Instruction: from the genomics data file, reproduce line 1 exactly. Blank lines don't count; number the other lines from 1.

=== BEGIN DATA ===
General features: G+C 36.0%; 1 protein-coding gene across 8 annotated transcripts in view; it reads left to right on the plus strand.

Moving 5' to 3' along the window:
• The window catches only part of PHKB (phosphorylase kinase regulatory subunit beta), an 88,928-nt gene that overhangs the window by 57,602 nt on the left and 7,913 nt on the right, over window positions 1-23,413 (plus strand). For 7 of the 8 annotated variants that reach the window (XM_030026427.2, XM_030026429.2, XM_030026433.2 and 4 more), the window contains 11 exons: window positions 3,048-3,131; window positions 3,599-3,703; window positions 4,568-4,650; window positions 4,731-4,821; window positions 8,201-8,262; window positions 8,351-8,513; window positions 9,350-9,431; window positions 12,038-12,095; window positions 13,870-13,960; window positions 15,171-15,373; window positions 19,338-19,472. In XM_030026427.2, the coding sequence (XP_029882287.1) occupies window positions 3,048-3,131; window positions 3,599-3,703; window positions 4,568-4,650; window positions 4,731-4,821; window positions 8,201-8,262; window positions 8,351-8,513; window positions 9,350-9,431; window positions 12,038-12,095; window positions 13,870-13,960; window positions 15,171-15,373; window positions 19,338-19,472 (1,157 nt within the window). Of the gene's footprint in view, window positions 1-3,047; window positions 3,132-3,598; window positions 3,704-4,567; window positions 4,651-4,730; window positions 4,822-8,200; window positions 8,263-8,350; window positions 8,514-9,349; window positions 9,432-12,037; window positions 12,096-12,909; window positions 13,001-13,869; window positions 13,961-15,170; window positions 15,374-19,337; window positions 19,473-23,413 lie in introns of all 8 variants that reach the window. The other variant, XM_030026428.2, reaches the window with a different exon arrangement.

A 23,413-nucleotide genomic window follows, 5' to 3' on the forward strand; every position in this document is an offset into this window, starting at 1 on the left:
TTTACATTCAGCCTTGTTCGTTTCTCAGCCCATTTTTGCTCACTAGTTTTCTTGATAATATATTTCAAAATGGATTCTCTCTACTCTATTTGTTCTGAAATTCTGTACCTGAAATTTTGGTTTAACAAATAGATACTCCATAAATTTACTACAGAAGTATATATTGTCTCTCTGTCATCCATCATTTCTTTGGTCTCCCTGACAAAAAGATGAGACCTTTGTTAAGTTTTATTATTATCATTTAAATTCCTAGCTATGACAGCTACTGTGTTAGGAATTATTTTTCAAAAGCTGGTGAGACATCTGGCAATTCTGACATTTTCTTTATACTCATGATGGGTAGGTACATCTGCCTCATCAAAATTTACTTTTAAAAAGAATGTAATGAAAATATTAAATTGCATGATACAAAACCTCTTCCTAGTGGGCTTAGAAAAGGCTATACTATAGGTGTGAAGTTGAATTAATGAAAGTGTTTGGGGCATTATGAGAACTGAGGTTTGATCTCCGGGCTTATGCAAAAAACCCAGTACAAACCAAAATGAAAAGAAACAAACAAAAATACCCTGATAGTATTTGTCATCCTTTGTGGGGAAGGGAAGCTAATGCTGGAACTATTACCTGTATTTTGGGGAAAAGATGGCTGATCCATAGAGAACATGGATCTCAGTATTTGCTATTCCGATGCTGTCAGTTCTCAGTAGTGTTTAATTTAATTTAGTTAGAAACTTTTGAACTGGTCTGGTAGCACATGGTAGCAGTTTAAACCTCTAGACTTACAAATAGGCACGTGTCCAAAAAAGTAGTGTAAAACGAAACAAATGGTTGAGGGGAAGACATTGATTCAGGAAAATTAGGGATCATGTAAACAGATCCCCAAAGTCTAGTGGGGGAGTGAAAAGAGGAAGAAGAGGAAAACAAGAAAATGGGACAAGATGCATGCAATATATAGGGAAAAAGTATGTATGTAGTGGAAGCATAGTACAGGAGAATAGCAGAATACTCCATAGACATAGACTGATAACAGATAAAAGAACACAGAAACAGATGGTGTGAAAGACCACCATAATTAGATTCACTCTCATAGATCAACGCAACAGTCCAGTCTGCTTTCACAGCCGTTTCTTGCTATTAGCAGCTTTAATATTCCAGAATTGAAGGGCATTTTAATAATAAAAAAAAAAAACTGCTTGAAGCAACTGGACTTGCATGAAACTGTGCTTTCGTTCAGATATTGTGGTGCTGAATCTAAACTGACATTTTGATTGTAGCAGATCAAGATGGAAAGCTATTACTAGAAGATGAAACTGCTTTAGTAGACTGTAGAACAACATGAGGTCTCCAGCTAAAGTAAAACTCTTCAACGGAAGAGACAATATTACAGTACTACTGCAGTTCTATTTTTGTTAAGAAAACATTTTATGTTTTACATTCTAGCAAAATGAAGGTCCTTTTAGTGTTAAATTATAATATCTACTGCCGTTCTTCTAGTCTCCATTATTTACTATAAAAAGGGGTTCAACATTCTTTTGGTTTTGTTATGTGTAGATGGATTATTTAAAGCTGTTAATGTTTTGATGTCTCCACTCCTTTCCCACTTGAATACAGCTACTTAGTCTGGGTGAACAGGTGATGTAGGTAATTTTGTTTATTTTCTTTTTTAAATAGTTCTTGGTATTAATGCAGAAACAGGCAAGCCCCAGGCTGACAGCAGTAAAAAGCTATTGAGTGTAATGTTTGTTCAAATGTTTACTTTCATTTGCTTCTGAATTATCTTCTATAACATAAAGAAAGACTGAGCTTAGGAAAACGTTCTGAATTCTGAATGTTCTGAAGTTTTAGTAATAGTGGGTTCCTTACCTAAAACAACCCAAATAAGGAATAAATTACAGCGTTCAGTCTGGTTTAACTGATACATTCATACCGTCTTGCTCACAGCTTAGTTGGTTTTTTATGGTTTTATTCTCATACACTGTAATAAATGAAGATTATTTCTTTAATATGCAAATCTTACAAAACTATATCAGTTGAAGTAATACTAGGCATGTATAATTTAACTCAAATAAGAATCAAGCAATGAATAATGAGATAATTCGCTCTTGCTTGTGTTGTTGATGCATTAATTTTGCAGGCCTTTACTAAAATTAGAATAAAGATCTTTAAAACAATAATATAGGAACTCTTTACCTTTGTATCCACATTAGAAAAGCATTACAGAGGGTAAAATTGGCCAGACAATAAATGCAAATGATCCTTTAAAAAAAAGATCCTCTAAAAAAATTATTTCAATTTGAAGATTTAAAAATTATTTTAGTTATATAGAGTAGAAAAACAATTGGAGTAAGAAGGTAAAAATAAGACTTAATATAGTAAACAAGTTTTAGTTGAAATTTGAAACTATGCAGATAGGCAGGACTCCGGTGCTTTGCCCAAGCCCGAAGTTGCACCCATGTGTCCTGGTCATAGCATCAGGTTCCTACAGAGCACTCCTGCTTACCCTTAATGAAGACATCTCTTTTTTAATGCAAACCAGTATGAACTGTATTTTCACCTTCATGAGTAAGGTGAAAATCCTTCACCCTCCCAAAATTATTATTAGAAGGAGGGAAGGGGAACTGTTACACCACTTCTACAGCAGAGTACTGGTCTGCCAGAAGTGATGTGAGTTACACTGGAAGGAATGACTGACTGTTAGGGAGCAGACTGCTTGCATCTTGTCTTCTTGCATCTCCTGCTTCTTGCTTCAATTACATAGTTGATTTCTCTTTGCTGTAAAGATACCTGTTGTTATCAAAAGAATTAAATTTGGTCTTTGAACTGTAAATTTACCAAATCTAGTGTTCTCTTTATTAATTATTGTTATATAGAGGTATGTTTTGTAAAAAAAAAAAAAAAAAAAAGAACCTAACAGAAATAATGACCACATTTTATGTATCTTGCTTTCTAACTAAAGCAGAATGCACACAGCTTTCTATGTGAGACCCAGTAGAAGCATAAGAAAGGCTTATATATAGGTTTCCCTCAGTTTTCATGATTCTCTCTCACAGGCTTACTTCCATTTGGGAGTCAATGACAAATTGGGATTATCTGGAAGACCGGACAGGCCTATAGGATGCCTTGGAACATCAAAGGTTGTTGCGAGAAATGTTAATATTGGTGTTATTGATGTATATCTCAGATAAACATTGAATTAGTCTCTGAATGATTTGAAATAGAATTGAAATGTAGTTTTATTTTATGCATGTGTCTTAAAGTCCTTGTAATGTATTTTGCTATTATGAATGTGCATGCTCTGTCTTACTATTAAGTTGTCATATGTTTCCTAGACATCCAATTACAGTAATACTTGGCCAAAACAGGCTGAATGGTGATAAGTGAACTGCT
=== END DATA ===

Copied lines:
General features: G+C 36.0%; 1 protein-coding gene across 8 annotated transcripts in view; it reads left to right on the plus strand.